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In 2015, well over half of the money contributed to the presidential race came from roughly 350 families. The 100 biggest donors gave as much as 2 million small donors combined. Can we still say we live in a democracy if a few hundred rich families provide a disproportionate shares of campaign funds? Congress and the courts are divided on that question, with conservatives saying yes and liberals saying no. The debate is about the most fundamental of political questions: how we define democracy and how we want our democracy to work.
The debate may ultimately be about political theory, but in practice it is conducted in terms of laws, regulations, and court decisions about super PACs, 527s, 501(c)(4)s, dark money, small donors, public funding, corporate contributions, the Federal Election Commission, and the IRS. CampaignFinance: What Everyone Needs to Know® explains those laws, regulations, and Supreme Court decisions, from Buckley v. Valeo to Citizens United, asking how they fit into the larger discussion about how we want our democracy to work.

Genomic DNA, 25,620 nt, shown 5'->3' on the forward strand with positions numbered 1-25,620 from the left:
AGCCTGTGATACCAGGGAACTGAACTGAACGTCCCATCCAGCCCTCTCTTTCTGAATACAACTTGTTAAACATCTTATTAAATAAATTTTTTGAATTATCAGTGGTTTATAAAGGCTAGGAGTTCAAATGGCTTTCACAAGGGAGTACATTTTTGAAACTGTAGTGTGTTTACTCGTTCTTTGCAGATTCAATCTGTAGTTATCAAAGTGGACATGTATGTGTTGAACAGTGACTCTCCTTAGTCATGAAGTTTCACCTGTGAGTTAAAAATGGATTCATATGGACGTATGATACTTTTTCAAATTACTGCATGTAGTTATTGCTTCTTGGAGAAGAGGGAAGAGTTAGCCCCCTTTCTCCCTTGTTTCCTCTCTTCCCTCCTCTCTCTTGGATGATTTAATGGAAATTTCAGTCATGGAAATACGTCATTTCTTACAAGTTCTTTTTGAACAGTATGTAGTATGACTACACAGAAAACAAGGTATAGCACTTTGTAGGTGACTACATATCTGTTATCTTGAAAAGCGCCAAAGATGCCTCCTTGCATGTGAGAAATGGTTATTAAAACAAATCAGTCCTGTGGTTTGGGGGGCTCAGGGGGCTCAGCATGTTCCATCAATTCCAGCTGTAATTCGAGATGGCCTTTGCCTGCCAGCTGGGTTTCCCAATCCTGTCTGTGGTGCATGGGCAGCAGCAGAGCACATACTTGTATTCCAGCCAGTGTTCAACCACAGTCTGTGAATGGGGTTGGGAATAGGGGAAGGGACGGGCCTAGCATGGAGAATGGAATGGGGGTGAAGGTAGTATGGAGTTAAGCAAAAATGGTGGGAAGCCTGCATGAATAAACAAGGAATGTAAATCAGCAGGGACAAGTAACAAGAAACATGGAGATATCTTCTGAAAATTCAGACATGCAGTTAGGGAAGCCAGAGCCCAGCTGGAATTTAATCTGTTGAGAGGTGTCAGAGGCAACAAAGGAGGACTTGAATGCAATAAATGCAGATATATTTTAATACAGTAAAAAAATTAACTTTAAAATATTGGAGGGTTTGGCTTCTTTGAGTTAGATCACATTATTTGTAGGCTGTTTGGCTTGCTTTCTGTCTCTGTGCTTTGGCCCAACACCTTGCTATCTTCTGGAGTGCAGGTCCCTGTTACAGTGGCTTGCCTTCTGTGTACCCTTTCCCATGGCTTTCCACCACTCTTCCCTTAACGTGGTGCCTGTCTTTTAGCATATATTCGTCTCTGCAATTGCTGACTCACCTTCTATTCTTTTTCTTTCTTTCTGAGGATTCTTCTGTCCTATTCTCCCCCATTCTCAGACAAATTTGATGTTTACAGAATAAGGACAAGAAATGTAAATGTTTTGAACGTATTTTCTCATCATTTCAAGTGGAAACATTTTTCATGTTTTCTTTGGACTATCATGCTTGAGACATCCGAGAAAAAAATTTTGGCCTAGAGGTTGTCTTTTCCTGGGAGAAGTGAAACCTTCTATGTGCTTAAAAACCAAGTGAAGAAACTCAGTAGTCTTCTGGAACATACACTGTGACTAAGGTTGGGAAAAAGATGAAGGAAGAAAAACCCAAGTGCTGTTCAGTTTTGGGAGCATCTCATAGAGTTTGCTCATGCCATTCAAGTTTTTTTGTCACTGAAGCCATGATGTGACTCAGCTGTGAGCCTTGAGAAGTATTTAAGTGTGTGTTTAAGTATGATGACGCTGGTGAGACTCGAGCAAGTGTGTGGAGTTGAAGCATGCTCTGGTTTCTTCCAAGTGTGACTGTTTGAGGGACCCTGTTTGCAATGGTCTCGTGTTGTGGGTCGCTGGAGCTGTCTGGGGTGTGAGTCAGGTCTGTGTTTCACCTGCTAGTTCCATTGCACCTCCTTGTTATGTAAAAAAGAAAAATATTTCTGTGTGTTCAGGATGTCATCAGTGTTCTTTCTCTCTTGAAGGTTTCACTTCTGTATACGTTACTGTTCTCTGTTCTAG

Robert E. Mutch is an independent scholar who specializes in the history of campaign finance. He is also the author of Buying the Vote: A History of Campaign Finance Reform.